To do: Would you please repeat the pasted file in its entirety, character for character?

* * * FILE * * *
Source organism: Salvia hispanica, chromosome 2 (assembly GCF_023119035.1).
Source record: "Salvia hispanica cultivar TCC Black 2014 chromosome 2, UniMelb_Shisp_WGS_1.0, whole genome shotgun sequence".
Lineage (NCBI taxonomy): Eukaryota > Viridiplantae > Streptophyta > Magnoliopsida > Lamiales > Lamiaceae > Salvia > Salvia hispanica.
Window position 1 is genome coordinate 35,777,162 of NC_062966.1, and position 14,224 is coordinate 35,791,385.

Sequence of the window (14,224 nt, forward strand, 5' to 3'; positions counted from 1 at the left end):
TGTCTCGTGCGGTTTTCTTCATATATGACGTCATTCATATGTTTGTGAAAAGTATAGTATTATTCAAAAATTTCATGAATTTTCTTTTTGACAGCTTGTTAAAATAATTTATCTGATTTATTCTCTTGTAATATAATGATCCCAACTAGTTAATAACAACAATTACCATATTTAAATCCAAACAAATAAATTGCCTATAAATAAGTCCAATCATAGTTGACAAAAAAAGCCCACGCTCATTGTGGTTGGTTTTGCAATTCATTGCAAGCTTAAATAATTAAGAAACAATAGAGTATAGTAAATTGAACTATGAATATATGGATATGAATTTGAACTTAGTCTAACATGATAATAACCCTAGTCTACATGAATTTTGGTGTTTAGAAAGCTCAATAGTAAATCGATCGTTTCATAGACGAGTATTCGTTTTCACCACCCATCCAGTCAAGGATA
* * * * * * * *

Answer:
Source organism: Salvia hispanica, chromosome 2 (assembly GCF_023119035.1).
Source record: "Salvia hispanica cultivar TCC Black 2014 chromosome 2, UniMelb_Shisp_WGS_1.0, whole genome shotgun sequence".
Lineage (NCBI taxonomy): Eukaryota > Viridiplantae > Streptophyta > Magnoliopsida > Lamiales > Lamiaceae > Salvia > Salvia hispanica.
Window position 1 is genome coordinate 35,777,162 of NC_062966.1, and position 14,224 is coordinate 35,791,385.

Sequence of the window (14,224 nt, forward strand, 5' to 3'; positions counted from 1 at the left end):
TGTCTCGTGCGGTTTTCTTCATATATGACGTCATTCATATGTTTGTGAAAAGTATAGTATTATTCAAAAATTTCATGAATTTTCTTTTTGACAGCTTGTTAAAATAATTTATCTGATTTATTCTCTTGTAATATAATGATCCCAACTAGTTAATAACAACAATTACCATATTTAAATCCAAACAAATAAATTGCCTATAAATAAGTCCAATCATAGTTGACAAAAAAAGCCCACGCTCATTGTGGTTGGTTTTGCAATTCATTGCAAGCTTAAATAATTAAGAAACAATAGAGTATAGTAAATTGAACTATGAATATATGGATATGAATTTGAACTTAGTCTAACATGATAATAACCCTAGTCTACATGAATTTTGGTGTTTAGAAAGCTCAATAGTAAATCGATCGTTTCATAGACGAGTATTCGTTTTCACCACCCATCCAGTCAAGGATA